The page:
Schulenburg served as the German ambassador to Iran from 1922 until 1931, when his visit to the ancient monuments at Persepolis resulted in his name being engraved at the Gate of All Nations. From 1931 until 1934 he served as the German ambassador to Romania, before being posted to Moscow as the last German envoy to the Soviet Union before the invasion of that country by Germany in 1941.
In the 1930s, Schulenburg acquired the Burg Falkenberg, a castle in the Upper Palatinate. He had it converted and renovated to serve as a home for his retirement. This monumental work was undertaken between 1936 and 1939.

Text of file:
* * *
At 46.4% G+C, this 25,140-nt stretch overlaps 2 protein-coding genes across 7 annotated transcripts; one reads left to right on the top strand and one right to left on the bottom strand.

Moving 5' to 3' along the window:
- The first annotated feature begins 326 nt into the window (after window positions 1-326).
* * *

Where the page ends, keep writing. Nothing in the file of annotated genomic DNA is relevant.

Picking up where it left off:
After the First World War, Schulenburg got his diplomatic career going again, becoming, among other things, an envoy to Tehran and Bucharest. In 1934, he was appointed German ambassador to the Soviet Union. Schulenburg favoured an agreement between Germany and the Soviet Union, and was instrumental in bringing about the German-Soviet Non-Aggression Pact of August 1939. After the Soviet invasion of Poland, despite the state of war between Germany and Poland, he used his position as the most senior ambassador in Moscow to allow Polish diplomats (including ambassador Wacław Grzybowski) to leave the Soviet Union, when the Soviets tried to arrest them.